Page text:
Friends and Family
Friends and family are the first option for seed (or pre-seed) financing. Unlike professional investors, your parents, siblings and close friends will likely be willing to invest in you before you have even validated your idea with an MVP. And unlike external investors, your grandmother will probably not try to replace you, push for a sale, or force you to step down as the company grows. So while these things make friends and family a desirable place for startup financing, using the people closest to you to fund your venture presents its own set of challenges.
Especially in the pre-seed round, where you are not certain that your business will succeed, there is a likelihood that your business will fail and you will lose the money that your friends and family invested. For obvious reasons, this can strain these relationships and cause you to lose friends and put your loved ones in challenging financial situations.
For this reason, if you choose to approach friends and family for investments, you should make it very clear to them that they could lose every penny of their investment. Although you may be confident that your business will work, you should not try to convince them that it will succeed but rather that you will do everything you can to make it succeed but that it may fail.
Finally, another downside of friend and family investments is that unlike VCs or experienced angels, your brother or uncle probably will not add the same non-monetary value that a third-party investor does. As you get into the later stages of financing, potential investors will not be thrilled to learn that your mechanic brother owns a third of your business.
An angel investor is a high-net-worth individual who provides pre-seed, seed, or early-stage financing for a startup. Angel investors typically invest their own money and are not beholden to outside firms or organizations. As such, they can take more risks than VCs by investing in unproven startups with great potential. However, angel investors are looking for the same thing from startups as VCs: high returns on investment with lower risk and higher rewards.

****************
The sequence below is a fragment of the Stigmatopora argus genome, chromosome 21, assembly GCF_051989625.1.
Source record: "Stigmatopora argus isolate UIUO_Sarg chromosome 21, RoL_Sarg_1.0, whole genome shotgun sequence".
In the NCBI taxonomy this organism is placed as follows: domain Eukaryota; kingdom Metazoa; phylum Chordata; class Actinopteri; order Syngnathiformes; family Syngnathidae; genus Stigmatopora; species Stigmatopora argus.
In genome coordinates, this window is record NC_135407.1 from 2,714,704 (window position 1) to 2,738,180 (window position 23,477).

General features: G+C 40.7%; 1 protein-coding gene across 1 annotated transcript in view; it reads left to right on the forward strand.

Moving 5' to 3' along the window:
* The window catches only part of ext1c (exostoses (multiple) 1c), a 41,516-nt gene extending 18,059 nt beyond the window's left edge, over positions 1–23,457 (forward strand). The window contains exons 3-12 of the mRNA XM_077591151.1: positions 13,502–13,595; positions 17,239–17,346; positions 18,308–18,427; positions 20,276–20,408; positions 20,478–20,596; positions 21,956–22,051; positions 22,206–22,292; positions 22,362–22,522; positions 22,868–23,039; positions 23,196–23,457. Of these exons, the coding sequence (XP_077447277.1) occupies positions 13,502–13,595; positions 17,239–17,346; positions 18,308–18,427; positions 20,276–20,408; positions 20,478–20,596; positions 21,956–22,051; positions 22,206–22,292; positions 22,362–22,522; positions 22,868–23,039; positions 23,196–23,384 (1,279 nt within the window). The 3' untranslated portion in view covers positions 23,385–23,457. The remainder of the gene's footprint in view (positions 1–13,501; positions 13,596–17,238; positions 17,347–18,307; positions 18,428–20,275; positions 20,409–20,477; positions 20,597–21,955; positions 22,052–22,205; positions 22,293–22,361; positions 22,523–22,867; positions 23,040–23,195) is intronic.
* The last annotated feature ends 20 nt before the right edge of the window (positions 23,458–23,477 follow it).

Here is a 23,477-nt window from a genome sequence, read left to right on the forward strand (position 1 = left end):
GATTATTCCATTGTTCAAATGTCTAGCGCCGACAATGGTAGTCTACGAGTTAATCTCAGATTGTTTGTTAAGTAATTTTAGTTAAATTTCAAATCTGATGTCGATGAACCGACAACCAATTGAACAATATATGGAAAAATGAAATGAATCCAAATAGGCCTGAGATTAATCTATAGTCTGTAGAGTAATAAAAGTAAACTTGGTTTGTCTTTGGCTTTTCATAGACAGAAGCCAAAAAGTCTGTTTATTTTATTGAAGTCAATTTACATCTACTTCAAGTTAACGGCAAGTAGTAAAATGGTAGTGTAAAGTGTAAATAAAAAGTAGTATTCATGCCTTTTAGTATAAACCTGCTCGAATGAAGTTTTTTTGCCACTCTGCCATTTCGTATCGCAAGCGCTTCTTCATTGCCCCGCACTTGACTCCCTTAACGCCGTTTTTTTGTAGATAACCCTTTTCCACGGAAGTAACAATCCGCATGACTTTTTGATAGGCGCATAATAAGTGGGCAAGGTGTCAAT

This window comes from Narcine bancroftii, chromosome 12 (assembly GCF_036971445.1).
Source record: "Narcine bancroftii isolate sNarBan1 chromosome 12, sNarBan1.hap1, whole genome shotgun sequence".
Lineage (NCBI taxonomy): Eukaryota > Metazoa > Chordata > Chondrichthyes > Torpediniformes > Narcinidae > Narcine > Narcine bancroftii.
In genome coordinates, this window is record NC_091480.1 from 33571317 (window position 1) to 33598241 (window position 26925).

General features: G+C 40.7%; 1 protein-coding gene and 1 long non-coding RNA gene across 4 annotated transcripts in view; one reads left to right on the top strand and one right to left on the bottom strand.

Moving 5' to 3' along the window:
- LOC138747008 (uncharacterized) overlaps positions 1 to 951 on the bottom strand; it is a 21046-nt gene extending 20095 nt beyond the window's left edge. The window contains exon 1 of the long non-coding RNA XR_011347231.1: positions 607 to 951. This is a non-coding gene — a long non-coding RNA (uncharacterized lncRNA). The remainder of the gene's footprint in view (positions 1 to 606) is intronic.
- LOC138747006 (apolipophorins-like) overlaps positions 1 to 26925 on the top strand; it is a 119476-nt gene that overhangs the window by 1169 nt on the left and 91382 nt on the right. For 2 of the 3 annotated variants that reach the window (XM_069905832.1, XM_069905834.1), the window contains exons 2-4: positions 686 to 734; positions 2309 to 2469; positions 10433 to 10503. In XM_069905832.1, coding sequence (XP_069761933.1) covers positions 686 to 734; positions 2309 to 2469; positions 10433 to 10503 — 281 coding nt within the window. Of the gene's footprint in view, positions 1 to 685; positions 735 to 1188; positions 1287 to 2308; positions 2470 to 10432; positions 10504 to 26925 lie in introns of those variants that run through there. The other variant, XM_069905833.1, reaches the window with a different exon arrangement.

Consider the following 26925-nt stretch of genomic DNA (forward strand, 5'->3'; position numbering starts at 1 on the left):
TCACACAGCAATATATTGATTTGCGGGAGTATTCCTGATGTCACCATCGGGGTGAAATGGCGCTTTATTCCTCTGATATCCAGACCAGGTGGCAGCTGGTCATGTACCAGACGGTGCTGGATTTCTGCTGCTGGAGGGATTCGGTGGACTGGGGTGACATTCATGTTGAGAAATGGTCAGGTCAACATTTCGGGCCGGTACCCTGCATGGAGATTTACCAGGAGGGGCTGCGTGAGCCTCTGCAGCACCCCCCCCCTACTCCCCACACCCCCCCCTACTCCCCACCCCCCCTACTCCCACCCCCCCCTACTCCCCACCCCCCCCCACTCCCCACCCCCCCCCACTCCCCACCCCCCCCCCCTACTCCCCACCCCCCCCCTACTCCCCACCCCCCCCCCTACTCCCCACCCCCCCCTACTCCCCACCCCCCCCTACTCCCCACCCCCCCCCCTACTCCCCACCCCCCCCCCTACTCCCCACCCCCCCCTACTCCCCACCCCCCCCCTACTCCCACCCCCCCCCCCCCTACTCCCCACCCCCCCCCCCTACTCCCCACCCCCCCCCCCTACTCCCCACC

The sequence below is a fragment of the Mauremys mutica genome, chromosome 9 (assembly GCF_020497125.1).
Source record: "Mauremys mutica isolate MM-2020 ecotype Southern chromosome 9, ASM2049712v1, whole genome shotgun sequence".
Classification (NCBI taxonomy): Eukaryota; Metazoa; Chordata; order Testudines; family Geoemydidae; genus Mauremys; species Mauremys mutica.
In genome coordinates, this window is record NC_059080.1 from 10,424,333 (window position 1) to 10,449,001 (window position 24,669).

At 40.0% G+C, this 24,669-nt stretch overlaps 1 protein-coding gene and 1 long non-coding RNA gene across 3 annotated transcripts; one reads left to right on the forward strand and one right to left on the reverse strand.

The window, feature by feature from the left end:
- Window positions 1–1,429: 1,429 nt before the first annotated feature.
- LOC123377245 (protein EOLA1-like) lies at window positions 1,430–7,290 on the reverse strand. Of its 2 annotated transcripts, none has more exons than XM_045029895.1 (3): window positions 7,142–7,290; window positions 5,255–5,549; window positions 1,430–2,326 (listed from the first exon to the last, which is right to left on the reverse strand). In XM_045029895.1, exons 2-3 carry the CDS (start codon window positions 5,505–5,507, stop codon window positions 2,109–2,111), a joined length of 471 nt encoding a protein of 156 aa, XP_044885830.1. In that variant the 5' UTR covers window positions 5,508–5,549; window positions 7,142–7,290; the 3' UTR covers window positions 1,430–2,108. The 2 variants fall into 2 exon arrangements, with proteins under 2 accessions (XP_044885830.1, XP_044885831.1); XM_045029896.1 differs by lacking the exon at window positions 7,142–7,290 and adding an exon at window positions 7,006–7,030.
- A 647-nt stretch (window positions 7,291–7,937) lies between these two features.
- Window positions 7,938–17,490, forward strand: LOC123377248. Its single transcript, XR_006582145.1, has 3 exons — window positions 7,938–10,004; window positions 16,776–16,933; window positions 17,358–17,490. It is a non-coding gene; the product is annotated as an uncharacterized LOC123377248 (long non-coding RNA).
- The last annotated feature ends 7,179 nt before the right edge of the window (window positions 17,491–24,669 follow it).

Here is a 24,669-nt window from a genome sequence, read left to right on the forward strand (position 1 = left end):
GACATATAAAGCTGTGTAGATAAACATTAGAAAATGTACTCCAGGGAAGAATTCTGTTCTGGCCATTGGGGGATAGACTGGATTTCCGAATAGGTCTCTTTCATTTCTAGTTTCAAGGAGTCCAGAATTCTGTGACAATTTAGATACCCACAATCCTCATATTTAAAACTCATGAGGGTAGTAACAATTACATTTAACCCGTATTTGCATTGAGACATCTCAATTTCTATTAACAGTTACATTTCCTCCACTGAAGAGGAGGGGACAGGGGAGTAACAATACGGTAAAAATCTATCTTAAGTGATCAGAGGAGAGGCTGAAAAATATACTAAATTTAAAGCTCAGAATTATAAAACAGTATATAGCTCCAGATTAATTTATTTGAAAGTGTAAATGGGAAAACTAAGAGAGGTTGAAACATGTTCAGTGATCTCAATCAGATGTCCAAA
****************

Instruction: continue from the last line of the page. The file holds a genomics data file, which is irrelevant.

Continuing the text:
Angel investors are generally a bit easier to work with than VCs. There is less paperwork involved and faster payment times than you have with investment firms. Like VCs, angels can provide industry expertise and growth council and connect the founder with potential talent, partners and other investors. However, their ability to do so varies between individual investors, so it’s essential that you also interview the investor to make sure they will be able to provide the guidance you need.
Keep in mind that because angel investors do not have external organizations funding them, the amount you can raise from an angel is substantially less than VC funding—but often, with early-stage financing, it’s enough.
As you probably know, a venture capitalist (VC) is an investor who provides capital to companies in exchange for an equity stake. VCs typically invest in companies at different stages, from pre-seed money to later-stage rounds. The amount of money you can expect to raise from VCs depends on your business’s stage.
Venture capitalists can provide much more than monetary value. They can connect you with the right people, advise you on how to grow and set the stage for future funding. As with any investor, there are good VCs, bad VCs and the right ones for your business. So as with any strategic partner, you must ensure that the firm you choose to work with has a strong track record and understands your industry.
As with any investor relationship, there are downsides to working with VCs. The biggest one is a formal reporting structure and they will often insist on being a part of your board of directors. This comes with many implications, such as VCs being able to dictate your pay, or, more concerningly, replace you if they deem you unfit. However, while it comes with its costs, VCs can still substantially impact your ability to scale your business.
Another popular option for early-stage financing is an accelerator or incubator program like Y Combinator. These programs provide you with an initial investment to help get your company off the ground. Additionally, they offer mentorship, resources and connections that can be invaluable for a young company.
While they are competitive, accelerator programs don’t have the same stipulations as VC investments but can still connect you with reputable venture capitalists for future rounds.
Founderpath is another excellent option for short-term financing if you are a SaaS organization. Turn your monthly subscribers into upfront cash without interest,debt or having to hand over equity. Then, get over 12 months to pay back the cash advance and start scaling your business today.